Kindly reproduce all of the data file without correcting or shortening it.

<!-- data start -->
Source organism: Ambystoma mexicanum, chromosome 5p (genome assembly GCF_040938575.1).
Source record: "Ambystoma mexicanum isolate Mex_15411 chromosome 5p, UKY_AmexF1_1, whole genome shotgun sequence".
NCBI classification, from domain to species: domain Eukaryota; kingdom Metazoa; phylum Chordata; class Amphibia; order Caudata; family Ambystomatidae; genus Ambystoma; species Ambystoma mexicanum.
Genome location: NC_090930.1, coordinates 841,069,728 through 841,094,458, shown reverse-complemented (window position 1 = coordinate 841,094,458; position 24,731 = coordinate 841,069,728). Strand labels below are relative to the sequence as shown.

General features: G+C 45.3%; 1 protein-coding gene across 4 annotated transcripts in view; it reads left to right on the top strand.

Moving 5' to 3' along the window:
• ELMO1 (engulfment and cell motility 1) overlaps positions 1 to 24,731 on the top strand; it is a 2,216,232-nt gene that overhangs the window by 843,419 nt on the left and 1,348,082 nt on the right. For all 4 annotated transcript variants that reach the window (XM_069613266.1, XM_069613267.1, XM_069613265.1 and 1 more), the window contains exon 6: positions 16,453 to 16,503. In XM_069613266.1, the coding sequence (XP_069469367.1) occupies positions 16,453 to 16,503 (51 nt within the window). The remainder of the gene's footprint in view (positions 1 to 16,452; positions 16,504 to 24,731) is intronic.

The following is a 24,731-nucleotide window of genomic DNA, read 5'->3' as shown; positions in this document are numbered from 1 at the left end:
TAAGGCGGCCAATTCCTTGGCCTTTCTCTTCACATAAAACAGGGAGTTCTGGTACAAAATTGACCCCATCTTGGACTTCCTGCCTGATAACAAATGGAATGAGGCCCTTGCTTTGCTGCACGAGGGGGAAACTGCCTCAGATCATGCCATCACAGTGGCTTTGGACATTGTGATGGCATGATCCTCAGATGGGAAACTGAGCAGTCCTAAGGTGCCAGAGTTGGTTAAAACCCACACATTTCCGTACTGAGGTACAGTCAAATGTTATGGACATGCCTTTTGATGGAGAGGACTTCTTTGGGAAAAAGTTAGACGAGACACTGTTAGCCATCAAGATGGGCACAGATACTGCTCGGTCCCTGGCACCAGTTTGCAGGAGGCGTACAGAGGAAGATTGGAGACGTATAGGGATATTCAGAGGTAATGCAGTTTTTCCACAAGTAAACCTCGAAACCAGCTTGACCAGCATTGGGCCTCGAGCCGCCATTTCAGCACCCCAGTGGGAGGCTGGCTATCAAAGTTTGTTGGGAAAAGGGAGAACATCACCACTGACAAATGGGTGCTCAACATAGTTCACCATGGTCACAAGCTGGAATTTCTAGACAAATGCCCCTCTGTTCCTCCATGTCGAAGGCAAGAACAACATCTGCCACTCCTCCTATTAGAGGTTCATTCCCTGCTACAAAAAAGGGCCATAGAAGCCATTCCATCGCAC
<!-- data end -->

Source organism: Ambystoma mexicanum, chromosome 5p (genome assembly GCF_040938575.1).
Source record: "Ambystoma mexicanum isolate Mex_15411 chromosome 5p, UKY_AmexF1_1, whole genome shotgun sequence".
NCBI classification, from domain to species: domain Eukaryota; kingdom Metazoa; phylum Chordata; class Amphibia; order Caudata; family Ambystomatidae; genus Ambystoma; species Ambystoma mexicanum.
Genome location: NC_090930.1, coordinates 841,069,728 through 841,094,458, shown reverse-complemented (window position 1 = coordinate 841,094,458; position 24,731 = coordinate 841,069,728). Strand labels below are relative to the sequence as shown.

General features: G+C 45.3%; 1 protein-coding gene across 4 annotated transcripts in view; it reads left to right on the top strand.

Moving 5' to 3' along the window:
• ELMO1 (engulfment and cell motility 1) overlaps positions 1 to 24,731 on the top strand; it is a 2,216,232-nt gene that overhangs the window by 843,419 nt on the left and 1,348,082 nt on the right. For all 4 annotated transcript variants that reach the window (XM_069613266.1, XM_069613267.1, XM_069613265.1 and 1 more), the window contains exon 6: positions 16,453 to 16,503. In XM_069613266.1, the coding sequence (XP_069469367.1) occupies positions 16,453 to 16,503 (51 nt within the window). The remainder of the gene's footprint in view (positions 1 to 16,452; positions 16,504 to 24,731) is intronic.

The following is a 24,731-nucleotide window of genomic DNA, read 5'->3' as shown; positions in this document are numbered from 1 at the left end:
TAAGGCGGCCAATTCCTTGGCCTTTCTCTTCACATAAAACAGGGAGTTCTGGTACAAAATTGACCCCATCTTGGACTTCCTGCCTGATAACAAATGGAATGAGGCCCTTGCTTTGCTGCACGAGGGGGAAACTGCCTCAGATCATGCCATCACAGTGGCTTTGGACATTGTGATGGCATGATCCTCAGATGGGAAACTGAGCAGTCCTAAGGTGCCAGAGTTGGTTAAAACCCACACATTTCCGTACTGAGGTACAGTCAAATGTTATGGACATGCCTTTTGATGGAGAGGACTTCTTTGGGAAAAAGTTAGACGAGACACTGTTAGCCATCAAGATGGGCACAGATACTGCTCGGTCCCTGGCACCAGTTTGCAGGAGGCGTACAGAGGAAGATTGGAGACGTATAGGGATATTCAGAGGTAATGCAGTTTTTCCACAAGTAAACCTCGAAACCAGCTTGACCAGCATTGGGCCTCGAGCCGCCATTTCAGCACCCCAGTGGGAGGCTGGCTATCAAAGTTTGTTGGGAAAAGGGAGAACATCACCACTGACAAATGGGTGCTCAACATAGTTCACCATGGTCACAAGCTGGAATTTCTAGACAAATGCCCCTCTGTTCCTCCATGTCGAAGGCAAGAACAACATCTGCCACTCCTCCTATTAGAGGTTCATTCCCTGCTACAAAAAAGGGCCATAGAAGCCATTCCATCGCAC